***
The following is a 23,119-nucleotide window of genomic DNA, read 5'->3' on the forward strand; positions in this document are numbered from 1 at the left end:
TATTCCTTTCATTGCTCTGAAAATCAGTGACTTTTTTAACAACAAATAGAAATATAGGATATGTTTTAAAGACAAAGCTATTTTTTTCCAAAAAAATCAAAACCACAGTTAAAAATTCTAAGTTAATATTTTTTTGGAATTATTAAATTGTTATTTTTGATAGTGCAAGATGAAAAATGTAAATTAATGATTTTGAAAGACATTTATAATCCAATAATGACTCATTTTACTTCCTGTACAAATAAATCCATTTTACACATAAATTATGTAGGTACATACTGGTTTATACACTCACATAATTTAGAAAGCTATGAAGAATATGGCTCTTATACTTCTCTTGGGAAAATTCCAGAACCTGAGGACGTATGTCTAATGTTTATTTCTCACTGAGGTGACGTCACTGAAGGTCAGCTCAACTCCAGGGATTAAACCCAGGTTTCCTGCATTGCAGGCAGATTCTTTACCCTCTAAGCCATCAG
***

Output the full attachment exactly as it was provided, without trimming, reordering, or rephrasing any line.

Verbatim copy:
The following is a 23,119-nucleotide window of genomic DNA, read 5'->3' on the forward strand; positions in this document are numbered from 1 at the left end:
TATTCCTTTCATTGCTCTGAAAATCAGTGACTTTTTTAACAACAAATAGAAATATAGGATATGTTTTAAAGACAAAGCTATTTTTTTCCAAAAAAATCAAAACCACAGTTAAAAATTCTAAGTTAATATTTTTTTGGAATTATTAAATTGTTATTTTTGATAGTGCAAGATGAAAAATGTAAATTAATGATTTTGAAAGACATTTATAATCCAATAATGACTCATTTTACTTCCTGTACAAATAAATCCATTTTACACATAAATTATGTAGGTACATACTGGTTTATACACTCACATAATTTAGAAAGCTATGAAGAATATGGCTCTTATACTTCTCTTGGGAAAATTCCAGAACCTGAGGACGTATGTCTAATGTTTATTTCTCACTGAGGTGACGTCACTGAAGGTCAGCTCAACTCCAGGGATTAAACCCAGGTTTCCTGCATTGCAGGCAGATTCTTTACCCTCTAAGCCATCAG